How Are You Doing?

How are you doing?

My answer to this question is evolving. I want my answer to be genuine, understandable, and inspiring. This is a work in progress and a worthy task. I like what I am discovering as I refine my answers.

How are you doing? Most of my life I have said, “Good,” or “Fine.” These are socially acceptable and get me by. But I want to stand out and reach for something greater. When asked this question the late Zig Ziglar would say with gusto, “Better than good!” What follows are some answers I’ve tried recently.

How are you doing? I’ve said, “I love being a Christian.” This one usually gets no response, or a glance at me with a blank expression.

How are you doing? I’ve said, “I have never been happier in my life.” The response has been usually a pause then, “That’s nice.” or “I like that.”

A friend of mine answers this way, “Everything is going RIGHT!”

I like the response I get when I reply, “I’m drinking from the river of delight!”

And one more, “How are you doing?” – “I am thrilled with making disciples of Jesus.”

I remember my dad often responded with, “Fine, if I am the judge.” And he would smile.

When we give thought to our answers to common questions, sometimes they pay great dividends. Recently I asked a caller how they were doing and she replied, “I’ve done better.” I think she had anticipated my asking her how she was doing and her reply got my attention. I took her answer as a cry for help, and a plea for me to hear how she was feeling. That’s what I want to do as a chaplain and as a friend.

Share some of your answers with me. I’ll be listening.

Jesse Stroup

Desert Sand

”There is no wilderness so terrible, so beautiful, so arid and so fruitful as the wilderness of compassion.  It is in the desert of compassion that the thirsty land turns into springs of water, that the poor possess all things.”

Thomas Merton

The patient told of an act of betrayal in her marriage.  Hurt and pain creased her brow and sorrow dripped from eyes to cheeks, then finally spotted the white sheets of her bed.  An automobile wreck had further altered her reality, twisting and breaking limbs.  She faced a long stay in a rehabilitation facility.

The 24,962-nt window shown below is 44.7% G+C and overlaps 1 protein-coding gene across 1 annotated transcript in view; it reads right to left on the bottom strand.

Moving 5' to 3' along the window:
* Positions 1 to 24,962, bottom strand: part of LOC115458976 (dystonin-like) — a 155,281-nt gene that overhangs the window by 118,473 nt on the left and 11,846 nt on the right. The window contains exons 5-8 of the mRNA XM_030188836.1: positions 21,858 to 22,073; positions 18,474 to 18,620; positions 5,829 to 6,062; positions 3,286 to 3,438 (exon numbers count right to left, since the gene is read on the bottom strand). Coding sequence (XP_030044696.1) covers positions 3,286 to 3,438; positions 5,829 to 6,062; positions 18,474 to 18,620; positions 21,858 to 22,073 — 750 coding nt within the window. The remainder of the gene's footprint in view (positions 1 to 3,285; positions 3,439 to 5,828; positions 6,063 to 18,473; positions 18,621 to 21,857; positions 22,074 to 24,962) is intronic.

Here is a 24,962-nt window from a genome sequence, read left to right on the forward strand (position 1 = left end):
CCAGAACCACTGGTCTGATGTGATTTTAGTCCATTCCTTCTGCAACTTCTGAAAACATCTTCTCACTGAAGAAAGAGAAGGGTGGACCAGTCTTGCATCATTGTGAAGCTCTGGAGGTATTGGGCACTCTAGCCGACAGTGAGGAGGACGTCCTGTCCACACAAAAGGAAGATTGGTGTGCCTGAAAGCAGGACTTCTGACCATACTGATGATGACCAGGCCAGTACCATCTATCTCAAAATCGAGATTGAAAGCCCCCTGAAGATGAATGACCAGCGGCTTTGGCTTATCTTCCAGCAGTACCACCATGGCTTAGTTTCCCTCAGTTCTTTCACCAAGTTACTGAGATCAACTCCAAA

The chaplain listened in sorrow.  So much suffering in one life!  The question sprang to his mind, but fell from the patient’s lips, “Why has God put so much on me at one time?

So dry in the room. No fixes. No advice to give as a bandage to her pain. Her suffering had taken his breath away.  Nothing “to do” in the midst of this horror descending into her life.log

However, there was communion.  There was communion and compassion.  And between the two sprang forth the water of relationship.  The patient invited the chaplain to come back.

The room seemed less like a desert now and more like an oasis in the middle of the desert…a place where the lily can bloom once again.

The Lily of the Valley enters with compassion and sits with the wounded in the arid places  That’s all.  And that is everything, for the wilderness is where Christ enters most powerfully.

So the next time someone tells you they are lost in the wilderness, sit quietly with them there.  See what might burst forth from desert sand.

David Martin

Chaplaincy: A Ministry of Presence

Chaplaincy: A Ministry of Presence

By Tom Nuckels, Director of Spiritual Care, Lifeline Chaplaincy Central Texas

“Listening carefully and responding accurately to the story of another is a true ministry. To be understood and accepted by another person is a treasured dimension of human living. It is also the first movement of any kind of care.” Mighty Stories, Dangerous Rituals, Herbert Anderson & Edward Foley, p.45.

I suppose one of the most important lessons I have learned over the last fifteen years of hospital ministry is that of the ministry of presence. I confess that this singular aspect of the care of souls was, initially, a difficult concept for me. I came on board with Lifeline Chaplaincy following thirty years of preaching ministry. Although I saw my ministry within the church setting as highly pastoral, there was that personal need to “do something religious” when I entered a hospital room. I do not think I am alone in this. Most preachers, elders, and other church leaders that I know, when being trained as a chaplain or volunteer, have to overcome their own personal need and agenda to preach, read scripture, or pray before they leave the hospital room. Although these are all good things to “do,” they are not always conducive to a hospital visit. The patient may be comatose, sedated, or may have a myriad of other conditions which are not always favorable for the performance of religious acts that I might have on my agenda as a visitor. Please do not misunderstand me here. I believe all of those things mentioned are important to do when the time and occasion is right for the patient. I also believe that prayer and the reading of Scripture create an atmosphere that helps a patient make vital connections with the Divine and reminds them of God’s love and compassion toward them. However, I have learned to not have an agenda to “do” anything, but to “be” present with a patient when I am at their bedside. So, the ministry of presence is more about “being” than “doing.” It’s about being available to others and coming alongside of them in the midst of their suffering, loss, or pain. It’s about asking productive questions, reflecting back to them in order that they might hear their story in the words of another, and somehow begin to make sense of their plight, and how their story relates to their present experience and how God fits into that story.